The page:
I was entertaining a chicken thigh while admiring someone else’s when two chefs approached me and asked how many pieces of chicken I’d gotten. “One,” I replied, “Much like almost everyone else.” They then exchanged looks of bewilderment and walked away with resolve. The lady next to me was fond of chewing my ear off but that particular night her dress was shorter than usual so I was motivated to indulge, more so when she started narrating how the cook in charge of staff meals had a history of rationing food with bias for monetary favours. A combination of being impressed by how tasty my chicken was and the aforementioned short dress had me giving a lecture on ethics. I used no uncertain terms to express my admonishment of the whole affair and the lass that constituted my audience couldn’t get enough of my wisdom. How dare the crooked cook prevent people from experiencing my culinary excellence? I was having a ball.
At the staff cafeteria where all this was happening, other staff members had gathered around to watch the evening news. Like an Avengers team, the head honcho emerged from the darkness, escorted by the executive chef and the other two chefs who had been investigating how chicken was rationed that night. “Turn that bloody thing off and summon all those in their rooms. I need everyone here now!” I got literal chills running down my spine. I like a good dramatic scene, when I’m not part of it of course. Park Rangers had been part of the crowd. Shikholi, one of them, immediately released the safety lock on his rifle and prepared to shoot in the air in case things got chaotic. That’s how important chicken is in Tsavo.
“Old man, please don’t screw with my mind. I want five whole chickens from you or so help me God…” The executive chef, usually a humble and friendly man, was now barking profanities at the poor old cook. The cook, Henry, is an old man who doesn’t quite understand English so he wasn’t fully aware of the seriousness of the situation. He couldn’t understand why people were demanding chicken from him. Profanities were being returned with blank stares and questions in Swahili. Henry was either completely clueless or a master of deception. At this point I was called aside by the two chefs to collaborate their story. I explained that after the baking, I transferred the chicken to the pot and cooked it in the sauce before bringing it down to the staff cafeteria. “Did you transfer both trays of chicken into the pot?” Everything froze after this question. I had not at any one time during the day seen a second tray of chicken. “I separated the chicken into two trays. Did you cook both?”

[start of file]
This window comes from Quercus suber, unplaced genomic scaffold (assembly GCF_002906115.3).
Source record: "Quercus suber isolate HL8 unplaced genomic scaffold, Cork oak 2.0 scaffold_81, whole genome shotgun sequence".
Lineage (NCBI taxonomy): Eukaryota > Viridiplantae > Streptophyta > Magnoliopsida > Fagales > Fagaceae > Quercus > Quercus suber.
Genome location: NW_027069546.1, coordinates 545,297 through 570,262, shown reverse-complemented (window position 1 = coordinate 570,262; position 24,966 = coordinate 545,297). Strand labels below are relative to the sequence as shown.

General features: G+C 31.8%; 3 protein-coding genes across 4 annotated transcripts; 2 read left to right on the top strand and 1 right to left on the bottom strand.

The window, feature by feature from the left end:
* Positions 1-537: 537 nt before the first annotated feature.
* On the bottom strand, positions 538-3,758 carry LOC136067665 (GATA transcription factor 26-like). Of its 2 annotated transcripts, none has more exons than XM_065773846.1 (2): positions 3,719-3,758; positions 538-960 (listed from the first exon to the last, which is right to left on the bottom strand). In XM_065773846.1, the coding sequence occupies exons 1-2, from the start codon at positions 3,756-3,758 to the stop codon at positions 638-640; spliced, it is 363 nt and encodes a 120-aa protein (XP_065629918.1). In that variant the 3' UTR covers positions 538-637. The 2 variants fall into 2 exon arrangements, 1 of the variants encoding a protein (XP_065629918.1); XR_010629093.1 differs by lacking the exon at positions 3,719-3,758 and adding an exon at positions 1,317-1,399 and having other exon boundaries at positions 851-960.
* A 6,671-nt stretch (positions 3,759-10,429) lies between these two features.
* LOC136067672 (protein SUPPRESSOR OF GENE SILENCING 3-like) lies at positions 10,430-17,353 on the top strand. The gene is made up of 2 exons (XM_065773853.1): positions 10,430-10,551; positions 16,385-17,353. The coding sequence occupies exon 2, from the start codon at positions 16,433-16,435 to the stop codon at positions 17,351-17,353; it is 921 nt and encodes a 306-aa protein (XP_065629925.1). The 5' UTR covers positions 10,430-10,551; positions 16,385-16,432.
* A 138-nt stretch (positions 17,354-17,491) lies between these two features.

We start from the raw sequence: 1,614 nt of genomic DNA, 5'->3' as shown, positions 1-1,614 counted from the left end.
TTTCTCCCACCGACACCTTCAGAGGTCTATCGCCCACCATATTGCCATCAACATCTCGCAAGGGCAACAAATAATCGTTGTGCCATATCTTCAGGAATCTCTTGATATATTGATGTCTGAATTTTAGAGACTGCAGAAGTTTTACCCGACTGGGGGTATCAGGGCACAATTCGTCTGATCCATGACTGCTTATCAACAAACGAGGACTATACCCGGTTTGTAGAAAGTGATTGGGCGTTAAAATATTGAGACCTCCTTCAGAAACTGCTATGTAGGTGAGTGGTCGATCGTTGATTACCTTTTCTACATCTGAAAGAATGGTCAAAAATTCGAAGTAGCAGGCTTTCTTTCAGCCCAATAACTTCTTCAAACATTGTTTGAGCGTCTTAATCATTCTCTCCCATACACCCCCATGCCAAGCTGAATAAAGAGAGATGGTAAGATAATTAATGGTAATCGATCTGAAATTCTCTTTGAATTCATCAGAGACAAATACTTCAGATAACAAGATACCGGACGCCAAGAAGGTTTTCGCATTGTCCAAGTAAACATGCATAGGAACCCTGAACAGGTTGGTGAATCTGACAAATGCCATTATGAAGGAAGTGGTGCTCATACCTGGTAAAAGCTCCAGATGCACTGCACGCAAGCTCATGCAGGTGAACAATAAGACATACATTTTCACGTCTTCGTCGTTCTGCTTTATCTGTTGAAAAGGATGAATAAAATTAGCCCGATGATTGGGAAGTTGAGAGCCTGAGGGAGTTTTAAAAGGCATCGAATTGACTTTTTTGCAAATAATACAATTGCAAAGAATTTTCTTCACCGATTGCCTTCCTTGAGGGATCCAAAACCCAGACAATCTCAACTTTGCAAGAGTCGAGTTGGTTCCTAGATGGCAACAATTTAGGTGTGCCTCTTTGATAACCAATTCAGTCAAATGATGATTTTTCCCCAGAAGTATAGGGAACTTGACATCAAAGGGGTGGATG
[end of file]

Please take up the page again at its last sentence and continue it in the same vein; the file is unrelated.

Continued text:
Every time I have a bad dream I can feel deep in my conscience that I’ll wake up. It allows me to continue dreaming in peace. In that moment I searched my entire being for that assurance but it wasn’t there. This was as real as the sun. This new information was communicated and a team dispatched to search the kitchen. The team returned less than five minutes later with the mysterious second tray of chicken, cold and untouched. Alas! Here was the monumental screw up of my training period, the very same one I had bragged about not having two days prior.
Needless to say, scolding was dished out in ample portions. I gave a public apology and Shikholi put the safety on his rifle back on. Ironically, half the day had been spent in a sensitization class about occupational health and safety, during which alertness had been insisted upon. Touché Karma. I do not look forward to our next encounter.